Lauren Morgillo affirms «I would love to get rid of TikTok. It makes me sick. I have a sickness. I have 5 tanning grounds that are the exact same colour, I have 7 blushes, no one needs 7 blushes. We should stop buying everything influencers try to sell us.» User Nidiaries also keeps a proper series on her profile titled 'Trends I did not buy this year even though the internet tried to convince me not to', in which she explains which products she did not buy and why. His lists seamlessly go from electronics to clothes, from Ugg Minis to Apple's AirPods Max, all of which have one thing in common: they have gone viral. Also in the whirlwind of microtrends to tackle are parachute trousers, which James Edward says will not last long. Also in the same boat are Oakley sports sunglasses, which James Edward says will go down long before summer.

The movement has no specific goal, but in its volatility it nevertheless manages to cast the general trend of overcompensation in a new light, without its glamorous façade. Deinfluencing makes it clear that there is something that could be called overcompensation that is in the same camp as burnout, with the effects of mental exhaustion and the difficulty of staying in social networks, with chronic dissatisfaction that comes from not keeping up with trends and aspirational models, with bursts of compulsive shopping that ultimately prove unsatisfying and therefore frustrating. Finally, the urge to compulsive and impulsive buying, especially when it involves large quantities of products purchased on e-commerce sites such as Shein or Wish, which offer cheap but also low-quality goods produced by exploited workers, is particularly demoralizing and insulting when it occurs in disregard of the difficulties faced by a large proportion of potential consumers. It is precisely on this anti-Shein and anti-Shein video hunt that Karishmaclimategirl, for example, has built her career as an anti-influencer by providing timely information about the exploitation of workers that this type of company systematically engages in.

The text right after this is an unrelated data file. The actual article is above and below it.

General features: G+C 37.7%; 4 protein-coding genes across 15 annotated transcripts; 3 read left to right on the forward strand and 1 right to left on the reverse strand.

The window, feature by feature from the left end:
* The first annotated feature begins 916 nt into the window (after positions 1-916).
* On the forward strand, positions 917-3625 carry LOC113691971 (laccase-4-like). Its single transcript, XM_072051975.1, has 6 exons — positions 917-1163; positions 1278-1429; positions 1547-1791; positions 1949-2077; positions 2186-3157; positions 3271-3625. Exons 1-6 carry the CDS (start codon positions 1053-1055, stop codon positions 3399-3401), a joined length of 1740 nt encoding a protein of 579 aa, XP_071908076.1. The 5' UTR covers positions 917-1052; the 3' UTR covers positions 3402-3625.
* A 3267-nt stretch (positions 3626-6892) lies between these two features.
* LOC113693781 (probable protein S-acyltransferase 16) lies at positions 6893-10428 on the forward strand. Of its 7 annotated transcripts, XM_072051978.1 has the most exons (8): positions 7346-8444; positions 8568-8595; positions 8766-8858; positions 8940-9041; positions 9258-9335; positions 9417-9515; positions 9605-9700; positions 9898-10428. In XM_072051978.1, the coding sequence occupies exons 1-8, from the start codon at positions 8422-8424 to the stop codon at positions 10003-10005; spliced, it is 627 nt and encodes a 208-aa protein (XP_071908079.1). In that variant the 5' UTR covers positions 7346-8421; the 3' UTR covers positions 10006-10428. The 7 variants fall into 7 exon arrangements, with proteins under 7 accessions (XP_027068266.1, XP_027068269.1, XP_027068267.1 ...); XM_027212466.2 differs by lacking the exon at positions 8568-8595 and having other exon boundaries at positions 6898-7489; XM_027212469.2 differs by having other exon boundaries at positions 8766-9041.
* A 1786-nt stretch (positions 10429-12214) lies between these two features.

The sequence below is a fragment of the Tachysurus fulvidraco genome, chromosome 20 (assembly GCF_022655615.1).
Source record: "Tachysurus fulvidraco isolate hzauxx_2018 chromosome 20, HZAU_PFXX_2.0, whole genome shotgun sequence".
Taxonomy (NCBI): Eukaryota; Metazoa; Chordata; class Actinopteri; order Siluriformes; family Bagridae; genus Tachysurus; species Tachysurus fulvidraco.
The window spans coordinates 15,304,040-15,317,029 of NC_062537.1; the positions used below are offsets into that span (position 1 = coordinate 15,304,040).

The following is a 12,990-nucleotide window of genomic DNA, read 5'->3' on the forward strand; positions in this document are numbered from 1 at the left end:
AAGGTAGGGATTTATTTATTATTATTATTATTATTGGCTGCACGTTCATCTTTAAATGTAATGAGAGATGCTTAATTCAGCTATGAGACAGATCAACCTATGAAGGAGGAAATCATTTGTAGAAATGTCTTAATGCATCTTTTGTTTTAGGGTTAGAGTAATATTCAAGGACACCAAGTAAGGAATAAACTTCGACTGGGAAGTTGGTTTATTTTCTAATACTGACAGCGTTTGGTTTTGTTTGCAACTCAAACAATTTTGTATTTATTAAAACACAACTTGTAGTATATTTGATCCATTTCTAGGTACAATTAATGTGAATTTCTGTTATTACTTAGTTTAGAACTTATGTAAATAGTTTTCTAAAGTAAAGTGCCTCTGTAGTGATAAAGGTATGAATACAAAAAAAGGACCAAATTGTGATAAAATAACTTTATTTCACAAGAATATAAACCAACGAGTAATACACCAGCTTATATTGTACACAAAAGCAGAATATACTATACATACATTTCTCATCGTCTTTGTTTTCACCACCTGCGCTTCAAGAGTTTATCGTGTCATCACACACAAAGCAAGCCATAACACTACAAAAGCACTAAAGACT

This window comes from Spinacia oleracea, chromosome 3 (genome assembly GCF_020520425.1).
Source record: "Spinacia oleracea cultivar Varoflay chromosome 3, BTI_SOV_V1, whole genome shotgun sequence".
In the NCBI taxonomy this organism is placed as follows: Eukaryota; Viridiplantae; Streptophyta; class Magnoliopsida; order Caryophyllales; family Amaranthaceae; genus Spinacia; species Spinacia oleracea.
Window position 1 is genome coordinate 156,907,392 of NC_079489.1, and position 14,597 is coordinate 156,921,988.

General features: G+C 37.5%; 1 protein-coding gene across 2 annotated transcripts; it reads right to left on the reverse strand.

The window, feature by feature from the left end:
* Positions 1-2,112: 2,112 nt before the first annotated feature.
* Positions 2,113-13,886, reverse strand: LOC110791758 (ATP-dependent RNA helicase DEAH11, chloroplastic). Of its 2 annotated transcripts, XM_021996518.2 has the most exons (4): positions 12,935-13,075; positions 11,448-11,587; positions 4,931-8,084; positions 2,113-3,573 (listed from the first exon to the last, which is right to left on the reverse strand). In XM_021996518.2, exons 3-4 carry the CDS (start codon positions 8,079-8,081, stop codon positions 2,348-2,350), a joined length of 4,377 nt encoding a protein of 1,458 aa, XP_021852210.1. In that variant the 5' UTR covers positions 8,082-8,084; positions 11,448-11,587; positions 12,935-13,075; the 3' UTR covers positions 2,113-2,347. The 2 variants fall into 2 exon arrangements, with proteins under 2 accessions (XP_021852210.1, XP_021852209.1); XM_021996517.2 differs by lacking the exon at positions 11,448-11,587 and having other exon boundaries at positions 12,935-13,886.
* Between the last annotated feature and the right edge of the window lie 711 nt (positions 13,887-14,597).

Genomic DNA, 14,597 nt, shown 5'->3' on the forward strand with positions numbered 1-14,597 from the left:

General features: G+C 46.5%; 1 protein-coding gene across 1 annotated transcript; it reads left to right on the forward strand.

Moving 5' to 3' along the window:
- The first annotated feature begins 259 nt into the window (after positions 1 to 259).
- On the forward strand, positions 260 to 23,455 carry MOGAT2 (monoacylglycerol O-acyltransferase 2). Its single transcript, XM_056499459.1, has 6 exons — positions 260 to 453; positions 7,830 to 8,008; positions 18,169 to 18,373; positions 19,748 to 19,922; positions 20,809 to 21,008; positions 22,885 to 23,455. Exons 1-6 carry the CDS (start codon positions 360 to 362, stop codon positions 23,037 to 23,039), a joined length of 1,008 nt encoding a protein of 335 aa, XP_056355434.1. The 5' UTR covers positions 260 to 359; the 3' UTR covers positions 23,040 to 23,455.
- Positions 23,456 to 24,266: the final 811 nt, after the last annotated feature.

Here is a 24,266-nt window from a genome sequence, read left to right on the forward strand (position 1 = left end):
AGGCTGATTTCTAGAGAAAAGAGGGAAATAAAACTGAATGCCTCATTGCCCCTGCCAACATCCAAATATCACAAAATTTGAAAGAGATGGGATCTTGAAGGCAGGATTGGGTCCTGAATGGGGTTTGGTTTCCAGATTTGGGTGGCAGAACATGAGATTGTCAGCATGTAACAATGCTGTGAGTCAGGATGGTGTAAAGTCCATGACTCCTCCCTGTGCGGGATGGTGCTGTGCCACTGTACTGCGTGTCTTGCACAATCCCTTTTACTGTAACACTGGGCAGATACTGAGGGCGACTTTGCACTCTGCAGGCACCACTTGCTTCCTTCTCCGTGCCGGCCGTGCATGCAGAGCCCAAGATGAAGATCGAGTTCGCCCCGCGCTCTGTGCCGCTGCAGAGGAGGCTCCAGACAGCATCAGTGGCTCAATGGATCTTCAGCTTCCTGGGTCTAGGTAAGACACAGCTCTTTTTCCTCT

One wonders, of course, what this means for influencers, for brands and for the platforms involved, such as TikTok and Instagram, which also base their revenues on it and which have changed accordingly (just think of the shop tab on Instagram). It would be naïve to think that this is the beginning of the end of an immense business and work that is likely to reinvent itself endlessly, taking new forms and becoming ever more insidious. In any case, deinfluencing appears as a warning light, a symptom of a general malaise (which Highsnobiety has aptly called 'consumer fatigue'), a red flag signalling that something is changing. According to Catalina Goanta, a business professor at Utrecht University who writes about it for The Conversation, one key to this change among content creators could and should be finding more transparency in how they communicate with their user base. And if you can avoid some impulse buys in the process, all the better.